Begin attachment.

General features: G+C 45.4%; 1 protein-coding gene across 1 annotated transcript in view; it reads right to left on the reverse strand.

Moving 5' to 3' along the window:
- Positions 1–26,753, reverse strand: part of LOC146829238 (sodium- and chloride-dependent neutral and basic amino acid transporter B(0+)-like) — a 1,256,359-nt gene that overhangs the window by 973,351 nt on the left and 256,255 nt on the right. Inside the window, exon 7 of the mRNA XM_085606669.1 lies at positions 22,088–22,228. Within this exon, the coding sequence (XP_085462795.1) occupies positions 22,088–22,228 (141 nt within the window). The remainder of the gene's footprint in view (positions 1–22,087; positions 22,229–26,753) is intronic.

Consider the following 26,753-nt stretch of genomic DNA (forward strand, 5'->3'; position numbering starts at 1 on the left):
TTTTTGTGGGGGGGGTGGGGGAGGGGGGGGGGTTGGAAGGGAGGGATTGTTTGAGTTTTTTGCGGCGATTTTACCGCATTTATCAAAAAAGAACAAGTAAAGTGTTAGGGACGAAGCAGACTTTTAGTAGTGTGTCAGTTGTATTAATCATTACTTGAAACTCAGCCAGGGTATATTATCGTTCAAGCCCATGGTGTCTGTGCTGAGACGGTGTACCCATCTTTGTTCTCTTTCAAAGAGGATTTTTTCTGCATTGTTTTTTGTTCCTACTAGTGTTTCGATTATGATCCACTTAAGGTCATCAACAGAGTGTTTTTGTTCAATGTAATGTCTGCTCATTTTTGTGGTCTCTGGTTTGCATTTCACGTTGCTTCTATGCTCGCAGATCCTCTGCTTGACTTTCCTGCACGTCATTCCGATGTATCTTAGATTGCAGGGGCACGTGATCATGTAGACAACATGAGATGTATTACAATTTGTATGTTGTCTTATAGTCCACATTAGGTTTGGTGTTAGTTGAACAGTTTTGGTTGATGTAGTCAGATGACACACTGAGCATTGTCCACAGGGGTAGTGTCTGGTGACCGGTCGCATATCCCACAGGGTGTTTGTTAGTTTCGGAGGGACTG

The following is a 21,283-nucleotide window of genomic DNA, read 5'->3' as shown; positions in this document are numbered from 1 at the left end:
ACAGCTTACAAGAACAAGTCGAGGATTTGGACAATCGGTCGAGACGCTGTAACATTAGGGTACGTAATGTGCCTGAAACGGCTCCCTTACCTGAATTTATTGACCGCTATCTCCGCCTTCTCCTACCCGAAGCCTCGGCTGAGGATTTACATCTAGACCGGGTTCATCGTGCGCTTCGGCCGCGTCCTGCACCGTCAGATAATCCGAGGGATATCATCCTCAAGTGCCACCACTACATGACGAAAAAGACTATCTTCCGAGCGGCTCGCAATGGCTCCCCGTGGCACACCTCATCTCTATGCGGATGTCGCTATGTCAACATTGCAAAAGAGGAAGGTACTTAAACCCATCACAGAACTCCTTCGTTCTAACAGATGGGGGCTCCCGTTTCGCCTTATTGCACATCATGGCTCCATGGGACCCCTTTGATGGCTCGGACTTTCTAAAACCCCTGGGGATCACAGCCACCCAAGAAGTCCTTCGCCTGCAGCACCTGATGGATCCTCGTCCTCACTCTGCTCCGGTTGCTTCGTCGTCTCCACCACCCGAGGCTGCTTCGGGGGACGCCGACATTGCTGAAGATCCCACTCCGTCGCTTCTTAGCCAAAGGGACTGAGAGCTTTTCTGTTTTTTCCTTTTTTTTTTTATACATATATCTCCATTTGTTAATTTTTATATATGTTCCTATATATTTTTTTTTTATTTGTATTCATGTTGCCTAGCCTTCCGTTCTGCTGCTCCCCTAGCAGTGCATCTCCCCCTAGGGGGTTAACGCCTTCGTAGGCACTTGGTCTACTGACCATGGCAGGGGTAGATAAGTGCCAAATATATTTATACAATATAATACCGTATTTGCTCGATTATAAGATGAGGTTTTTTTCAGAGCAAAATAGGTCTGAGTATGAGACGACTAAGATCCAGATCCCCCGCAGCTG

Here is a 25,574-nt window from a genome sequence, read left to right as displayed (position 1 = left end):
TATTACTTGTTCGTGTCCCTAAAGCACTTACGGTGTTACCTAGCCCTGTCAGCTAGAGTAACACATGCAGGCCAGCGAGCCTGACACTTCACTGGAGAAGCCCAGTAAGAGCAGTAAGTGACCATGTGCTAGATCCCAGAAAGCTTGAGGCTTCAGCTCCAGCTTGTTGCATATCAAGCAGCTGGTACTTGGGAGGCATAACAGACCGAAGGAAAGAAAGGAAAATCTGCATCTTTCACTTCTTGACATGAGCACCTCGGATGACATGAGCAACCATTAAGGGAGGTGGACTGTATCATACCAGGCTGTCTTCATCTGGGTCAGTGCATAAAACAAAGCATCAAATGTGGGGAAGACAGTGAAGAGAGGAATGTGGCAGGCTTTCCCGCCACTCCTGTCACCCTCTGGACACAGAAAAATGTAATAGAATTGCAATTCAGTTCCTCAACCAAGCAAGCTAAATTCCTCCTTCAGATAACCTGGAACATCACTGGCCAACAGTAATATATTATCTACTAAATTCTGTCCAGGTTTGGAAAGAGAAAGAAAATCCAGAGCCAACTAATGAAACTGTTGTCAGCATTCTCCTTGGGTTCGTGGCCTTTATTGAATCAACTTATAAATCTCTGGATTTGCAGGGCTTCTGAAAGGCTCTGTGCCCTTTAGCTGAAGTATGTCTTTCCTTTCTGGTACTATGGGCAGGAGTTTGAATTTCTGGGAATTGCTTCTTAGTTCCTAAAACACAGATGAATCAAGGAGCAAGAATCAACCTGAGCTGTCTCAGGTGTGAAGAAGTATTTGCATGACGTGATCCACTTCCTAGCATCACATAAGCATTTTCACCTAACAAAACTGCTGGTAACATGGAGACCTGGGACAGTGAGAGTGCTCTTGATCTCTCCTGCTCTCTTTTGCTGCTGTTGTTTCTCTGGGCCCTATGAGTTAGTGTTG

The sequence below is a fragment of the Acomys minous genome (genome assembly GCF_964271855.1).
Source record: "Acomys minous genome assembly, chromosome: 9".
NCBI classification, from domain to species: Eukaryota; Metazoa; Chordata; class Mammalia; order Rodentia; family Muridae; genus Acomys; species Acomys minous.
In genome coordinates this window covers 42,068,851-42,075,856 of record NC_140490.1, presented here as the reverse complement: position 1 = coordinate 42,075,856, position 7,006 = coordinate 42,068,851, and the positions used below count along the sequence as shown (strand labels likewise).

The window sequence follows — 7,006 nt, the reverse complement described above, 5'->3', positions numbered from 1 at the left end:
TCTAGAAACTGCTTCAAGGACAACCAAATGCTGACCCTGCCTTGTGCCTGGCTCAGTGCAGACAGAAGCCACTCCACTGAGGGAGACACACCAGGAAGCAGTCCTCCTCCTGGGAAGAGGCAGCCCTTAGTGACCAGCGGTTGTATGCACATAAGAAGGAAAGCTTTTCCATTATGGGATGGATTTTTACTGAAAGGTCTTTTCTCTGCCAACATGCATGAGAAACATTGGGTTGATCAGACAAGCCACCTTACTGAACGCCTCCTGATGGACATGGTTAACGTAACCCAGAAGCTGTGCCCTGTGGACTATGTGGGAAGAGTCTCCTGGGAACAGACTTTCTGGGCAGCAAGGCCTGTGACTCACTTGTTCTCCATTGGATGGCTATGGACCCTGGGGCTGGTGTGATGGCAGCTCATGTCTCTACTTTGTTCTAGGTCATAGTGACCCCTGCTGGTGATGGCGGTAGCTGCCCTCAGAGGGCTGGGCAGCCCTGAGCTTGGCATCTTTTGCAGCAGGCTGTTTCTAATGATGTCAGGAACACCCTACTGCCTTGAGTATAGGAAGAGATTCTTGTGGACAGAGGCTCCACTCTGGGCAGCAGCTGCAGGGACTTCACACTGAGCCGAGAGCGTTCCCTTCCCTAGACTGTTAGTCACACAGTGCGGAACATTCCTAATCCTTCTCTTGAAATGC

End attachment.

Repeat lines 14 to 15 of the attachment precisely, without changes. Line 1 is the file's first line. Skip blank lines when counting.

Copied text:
The window sequence follows — 7,006 nt, the reverse complement described above, 5'->3', positions numbered from 1 at the left end:
TCTAGAAACTGCTTCAAGGACAACCAAATGCTGACCCTGCCTTGTGCCTGGCTCAGTGCAGACAGAAGCCACTCCACTGAGGGAGACACACCAGGAAGCAGTCCTCCTCCTGGGAAGAGGCAGCCCTTAGTGACCAGCGGTTGTATGCACATAAGAAGGAAAGCTTTTCCATTATGGGATGGATTTTTACTGAAAGGTCTTTTCTCTGCCAACATGCATGAGAAACATTGGGTTGATCAGACAAGCCACCTTACTGAACGCCTCCTGATGGACATGGTTAACGTAACCCAGAAGCTGTGCCCTGTGGACTATGTGGGAAGAGTCTCCTGGGAACAGACTTTCTGGGCAGCAAGGCCTGTGACTCACTTGTTCTCCATTGGATGGCTATGGACCCTGGGGCTGGTGTGATGGCAGCTCATGTCTCTACTTTGTTCTAGGTCATAGTGACCCCTGCTGGTGATGGCGGTAGCTGCCCTCAGAGGGCTGGGCAGCCCTGAGCTTGGCATCTTTTGCAGCAGGCTGTTTCTAATGATGTCAGGAACACCCTACTGCCTTGAGTATAGGAAGAGATTCTTGTGGACAGAGGCTCCACTCTGGGCAGCAGCTGCAGGGACTTCACACTGAGCCGAGAGCGTTCCCTTCCCTAGACTGTTAGTCACACAGTGCGGAACATTCCTAATCCTTCTCTTGAAATGC